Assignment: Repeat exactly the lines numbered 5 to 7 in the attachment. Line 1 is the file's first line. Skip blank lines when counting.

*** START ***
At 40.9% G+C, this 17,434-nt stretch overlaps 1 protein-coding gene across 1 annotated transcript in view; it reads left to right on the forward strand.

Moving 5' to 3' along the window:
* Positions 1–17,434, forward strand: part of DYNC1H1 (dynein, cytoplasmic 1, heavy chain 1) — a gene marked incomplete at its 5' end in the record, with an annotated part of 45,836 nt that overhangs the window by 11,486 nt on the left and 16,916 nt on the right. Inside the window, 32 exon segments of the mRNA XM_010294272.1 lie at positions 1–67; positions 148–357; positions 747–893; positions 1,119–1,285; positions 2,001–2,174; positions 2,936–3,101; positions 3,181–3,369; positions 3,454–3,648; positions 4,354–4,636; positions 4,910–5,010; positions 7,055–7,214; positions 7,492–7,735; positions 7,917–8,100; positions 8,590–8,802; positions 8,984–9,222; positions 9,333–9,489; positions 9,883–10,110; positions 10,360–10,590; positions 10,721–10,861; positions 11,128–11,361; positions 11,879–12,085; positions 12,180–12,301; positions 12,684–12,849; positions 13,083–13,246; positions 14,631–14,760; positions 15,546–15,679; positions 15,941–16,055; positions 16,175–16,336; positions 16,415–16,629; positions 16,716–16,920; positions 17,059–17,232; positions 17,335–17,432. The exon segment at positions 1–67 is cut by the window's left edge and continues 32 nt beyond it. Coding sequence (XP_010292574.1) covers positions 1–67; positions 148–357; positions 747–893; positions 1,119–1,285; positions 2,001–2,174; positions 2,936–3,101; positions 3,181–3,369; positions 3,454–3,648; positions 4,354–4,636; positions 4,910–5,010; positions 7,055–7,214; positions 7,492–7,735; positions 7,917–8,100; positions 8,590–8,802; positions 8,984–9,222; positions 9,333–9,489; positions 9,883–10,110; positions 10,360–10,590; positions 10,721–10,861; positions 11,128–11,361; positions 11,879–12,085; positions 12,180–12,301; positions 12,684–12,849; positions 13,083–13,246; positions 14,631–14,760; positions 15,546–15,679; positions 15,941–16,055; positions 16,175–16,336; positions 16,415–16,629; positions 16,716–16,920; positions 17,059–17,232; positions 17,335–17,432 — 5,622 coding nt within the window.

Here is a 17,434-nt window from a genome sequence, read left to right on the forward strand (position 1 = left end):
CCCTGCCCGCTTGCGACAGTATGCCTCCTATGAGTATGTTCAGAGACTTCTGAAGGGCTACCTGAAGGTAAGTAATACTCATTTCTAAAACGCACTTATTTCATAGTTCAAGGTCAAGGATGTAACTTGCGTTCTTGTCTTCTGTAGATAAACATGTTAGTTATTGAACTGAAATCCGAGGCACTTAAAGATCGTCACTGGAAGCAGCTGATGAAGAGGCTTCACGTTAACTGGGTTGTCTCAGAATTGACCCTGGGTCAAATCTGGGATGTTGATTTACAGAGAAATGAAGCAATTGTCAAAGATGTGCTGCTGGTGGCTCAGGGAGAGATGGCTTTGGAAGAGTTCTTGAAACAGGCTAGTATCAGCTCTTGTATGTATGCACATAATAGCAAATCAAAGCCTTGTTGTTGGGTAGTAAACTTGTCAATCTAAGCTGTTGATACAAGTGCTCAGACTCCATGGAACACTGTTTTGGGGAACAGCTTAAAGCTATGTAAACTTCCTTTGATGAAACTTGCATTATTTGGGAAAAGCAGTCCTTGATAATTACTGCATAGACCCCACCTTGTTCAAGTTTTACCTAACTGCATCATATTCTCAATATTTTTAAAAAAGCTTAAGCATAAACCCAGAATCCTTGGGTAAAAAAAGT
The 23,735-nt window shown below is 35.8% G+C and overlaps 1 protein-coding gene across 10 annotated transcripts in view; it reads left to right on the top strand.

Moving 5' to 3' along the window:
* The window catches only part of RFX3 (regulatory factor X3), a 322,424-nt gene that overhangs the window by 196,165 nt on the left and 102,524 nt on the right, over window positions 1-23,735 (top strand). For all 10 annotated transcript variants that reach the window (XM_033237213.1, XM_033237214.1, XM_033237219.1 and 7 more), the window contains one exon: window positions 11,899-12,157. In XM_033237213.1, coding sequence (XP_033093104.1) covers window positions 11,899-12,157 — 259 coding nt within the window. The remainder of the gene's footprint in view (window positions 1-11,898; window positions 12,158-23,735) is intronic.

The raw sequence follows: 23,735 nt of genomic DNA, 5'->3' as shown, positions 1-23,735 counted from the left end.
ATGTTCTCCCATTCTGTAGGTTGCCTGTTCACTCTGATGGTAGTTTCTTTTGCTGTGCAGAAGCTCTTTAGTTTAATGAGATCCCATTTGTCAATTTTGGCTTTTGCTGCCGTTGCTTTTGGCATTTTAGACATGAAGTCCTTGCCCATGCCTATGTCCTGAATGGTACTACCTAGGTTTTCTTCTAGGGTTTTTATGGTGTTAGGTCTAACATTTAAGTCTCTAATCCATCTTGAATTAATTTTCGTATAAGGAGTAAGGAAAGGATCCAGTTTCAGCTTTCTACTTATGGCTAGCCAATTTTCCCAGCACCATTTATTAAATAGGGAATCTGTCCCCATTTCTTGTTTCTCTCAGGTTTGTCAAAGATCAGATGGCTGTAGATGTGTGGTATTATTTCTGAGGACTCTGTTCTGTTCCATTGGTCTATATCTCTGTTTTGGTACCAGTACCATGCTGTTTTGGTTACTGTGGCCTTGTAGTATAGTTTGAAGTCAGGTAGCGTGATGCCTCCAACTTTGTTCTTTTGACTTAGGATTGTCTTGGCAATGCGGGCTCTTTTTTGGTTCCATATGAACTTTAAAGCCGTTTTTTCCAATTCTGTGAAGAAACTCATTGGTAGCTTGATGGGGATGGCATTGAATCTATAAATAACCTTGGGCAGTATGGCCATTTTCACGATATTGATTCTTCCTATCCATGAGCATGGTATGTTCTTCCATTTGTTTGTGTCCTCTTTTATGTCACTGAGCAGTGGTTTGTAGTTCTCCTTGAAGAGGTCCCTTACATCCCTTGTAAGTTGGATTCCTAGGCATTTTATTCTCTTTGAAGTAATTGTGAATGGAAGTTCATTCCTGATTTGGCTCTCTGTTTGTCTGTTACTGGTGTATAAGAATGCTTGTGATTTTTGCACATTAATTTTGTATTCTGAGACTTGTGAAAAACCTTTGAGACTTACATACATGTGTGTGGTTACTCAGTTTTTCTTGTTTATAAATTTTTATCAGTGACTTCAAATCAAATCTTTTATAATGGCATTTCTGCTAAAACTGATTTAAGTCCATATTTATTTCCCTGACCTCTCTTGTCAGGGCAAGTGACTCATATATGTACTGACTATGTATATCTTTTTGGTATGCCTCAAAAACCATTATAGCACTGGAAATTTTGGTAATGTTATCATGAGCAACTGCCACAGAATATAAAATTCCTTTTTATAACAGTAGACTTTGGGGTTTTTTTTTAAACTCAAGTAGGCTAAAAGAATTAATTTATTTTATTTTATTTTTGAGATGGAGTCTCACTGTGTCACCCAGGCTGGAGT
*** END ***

CCCTGCCCGCTTGCGACAGTATGCCTCCTATGAGTATGTTCAGAGACTTCTGAAGGGCTACCTGAAGGTAAGTAATACTCATTTCTAAAACGCACTTATTTCATAGTTCAAGGTCAAGGATGTAACTTGCGTTCTTGTCTTCTGTAGATAAACATGTTAGTTATTGAACTGAAATCCGAGGCACTTAAAGATCGTCACTGGAAGCAGCTGATGAAGAGGCTTCACGTTAACTGGGTTGTCTCAGAATTGACCCTGGGTCAAATCTGGGATGTTGATTTACAGAGAAATGAAGCAATTGTCAAAGATGTGCTGCTGGTGGCTCAGGGAGAGATGGCTTTGGAAGAGTTCTTGAAACAGGCTAGTATCAGCTCTTGTATGTATGCACATAATAGCAAATCAAAGCCTTGTTGTTGGGTAGTAAACTTGTCAATCTAAGCTGTTGATACAAGTGCTCAGACTCCATGGAACACTGTTTTGGGGAACAGCTTAAAGCTATGTAAACTTCCTTTGATGAAACTTGCATTATTTGGGAAAAGCAGTCCTTGATAATTACTGCATAGACCCCACCTTGTTCAAGTTTTACCTAACTGCATCATATTCTCAATATTTTTAAAAAAGCTTAAGCATAAACCCAGAATCCTTGGGTAAAAAAAGT
The 23,735-nt window shown below is 35.8% G+C and overlaps 1 protein-coding gene across 10 annotated transcripts in view; it reads left to right on the top strand.

Moving 5' to 3' along the window: